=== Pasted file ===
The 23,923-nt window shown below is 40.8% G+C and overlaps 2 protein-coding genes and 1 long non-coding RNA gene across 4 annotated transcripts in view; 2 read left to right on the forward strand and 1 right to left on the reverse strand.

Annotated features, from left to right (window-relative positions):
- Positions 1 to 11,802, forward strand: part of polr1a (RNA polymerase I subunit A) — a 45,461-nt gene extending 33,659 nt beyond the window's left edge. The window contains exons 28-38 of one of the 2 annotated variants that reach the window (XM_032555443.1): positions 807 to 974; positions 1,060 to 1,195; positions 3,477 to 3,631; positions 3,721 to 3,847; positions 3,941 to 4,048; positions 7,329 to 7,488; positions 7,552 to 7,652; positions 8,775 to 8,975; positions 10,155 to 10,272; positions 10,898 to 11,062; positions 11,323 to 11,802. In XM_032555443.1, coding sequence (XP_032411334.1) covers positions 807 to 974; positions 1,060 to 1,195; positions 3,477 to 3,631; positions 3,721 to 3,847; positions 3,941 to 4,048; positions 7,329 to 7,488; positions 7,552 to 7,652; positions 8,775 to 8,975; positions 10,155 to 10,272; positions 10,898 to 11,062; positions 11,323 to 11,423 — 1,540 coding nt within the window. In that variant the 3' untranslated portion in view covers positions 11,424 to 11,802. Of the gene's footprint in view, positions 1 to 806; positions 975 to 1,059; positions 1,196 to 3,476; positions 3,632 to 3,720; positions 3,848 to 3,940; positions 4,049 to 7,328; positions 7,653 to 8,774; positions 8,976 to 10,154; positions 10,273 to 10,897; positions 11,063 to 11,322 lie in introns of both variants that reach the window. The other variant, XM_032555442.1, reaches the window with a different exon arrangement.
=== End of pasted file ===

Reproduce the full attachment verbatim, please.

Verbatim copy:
The 23,923-nt window shown below is 40.8% G+C and overlaps 2 protein-coding genes and 1 long non-coding RNA gene across 4 annotated transcripts in view; 2 read left to right on the forward strand and 1 right to left on the reverse strand.

Annotated features, from left to right (window-relative positions):
- Positions 1 to 11,802, forward strand: part of polr1a (RNA polymerase I subunit A) — a 45,461-nt gene extending 33,659 nt beyond the window's left edge. The window contains exons 28-38 of one of the 2 annotated variants that reach the window (XM_032555443.1): positions 807 to 974; positions 1,060 to 1,195; positions 3,477 to 3,631; positions 3,721 to 3,847; positions 3,941 to 4,048; positions 7,329 to 7,488; positions 7,552 to 7,652; positions 8,775 to 8,975; positions 10,155 to 10,272; positions 10,898 to 11,062; positions 11,323 to 11,802. In XM_032555443.1, coding sequence (XP_032411334.1) covers positions 807 to 974; positions 1,060 to 1,195; positions 3,477 to 3,631; positions 3,721 to 3,847; positions 3,941 to 4,048; positions 7,329 to 7,488; positions 7,552 to 7,652; positions 8,775 to 8,975; positions 10,155 to 10,272; positions 10,898 to 11,062; positions 11,323 to 11,423 — 1,540 coding nt within the window. In that variant the 3' untranslated portion in view covers positions 11,424 to 11,802. Of the gene's footprint in view, positions 1 to 806; positions 975 to 1,059; positions 1,196 to 3,476; positions 3,632 to 3,720; positions 3,848 to 3,940; positions 4,049 to 7,328; positions 7,653 to 8,774; positions 8,976 to 10,154; positions 10,273 to 10,897; positions 11,063 to 11,322 lie in introns of both variants that reach the window. The other variant, XM_032555442.1, reaches the window with a different exon arrangement.